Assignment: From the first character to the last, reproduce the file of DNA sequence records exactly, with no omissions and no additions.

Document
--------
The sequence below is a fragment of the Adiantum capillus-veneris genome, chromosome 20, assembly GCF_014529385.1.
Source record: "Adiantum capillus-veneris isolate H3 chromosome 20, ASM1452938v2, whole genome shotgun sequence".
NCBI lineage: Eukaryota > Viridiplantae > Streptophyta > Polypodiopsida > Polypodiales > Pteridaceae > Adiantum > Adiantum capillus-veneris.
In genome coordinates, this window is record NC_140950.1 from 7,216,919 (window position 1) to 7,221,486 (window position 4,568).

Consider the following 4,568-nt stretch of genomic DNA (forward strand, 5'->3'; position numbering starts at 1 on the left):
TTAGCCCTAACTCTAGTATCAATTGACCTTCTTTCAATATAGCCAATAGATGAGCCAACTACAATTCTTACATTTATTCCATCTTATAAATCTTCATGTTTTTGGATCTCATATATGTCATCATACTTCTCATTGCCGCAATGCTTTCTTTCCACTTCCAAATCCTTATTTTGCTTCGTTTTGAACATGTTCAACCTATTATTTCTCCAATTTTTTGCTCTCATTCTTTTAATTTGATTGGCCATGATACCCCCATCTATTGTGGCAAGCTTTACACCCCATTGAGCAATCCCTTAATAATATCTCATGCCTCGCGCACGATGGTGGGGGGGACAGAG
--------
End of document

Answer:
The sequence below is a fragment of the Adiantum capillus-veneris genome, chromosome 20, assembly GCF_014529385.1.
Source record: "Adiantum capillus-veneris isolate H3 chromosome 20, ASM1452938v2, whole genome shotgun sequence".
NCBI lineage: Eukaryota > Viridiplantae > Streptophyta > Polypodiopsida > Polypodiales > Pteridaceae > Adiantum > Adiantum capillus-veneris.
In genome coordinates, this window is record NC_140950.1 from 7,216,919 (window position 1) to 7,221,486 (window position 4,568).

Consider the following 4,568-nt stretch of genomic DNA (forward strand, 5'->3'; position numbering starts at 1 on the left):
TTAGCCCTAACTCTAGTATCAATTGACCTTCTTTCAATATAGCCAATAGATGAGCCAACTACAATTCTTACATTTATTCCATCTTATAAATCTTCATGTTTTTGGATCTCATATATGTCATCATACTTCTCATTGCCGCAATGCTTTCTTTCCACTTCCAAATCCTTATTTTGCTTCGTTTTGAACATGTTCAACCTATTATTTCTCCAATTTTTTGCTCTCATTCTTTTAATTTGATTGGCCATGATACCCCCATCTATTGTGGCAAGCTTTACACCCCATTGAGCAATCCCTTAATAATATCTCATGCCTCGCGCACGATGGTGGGGGGGACAGAG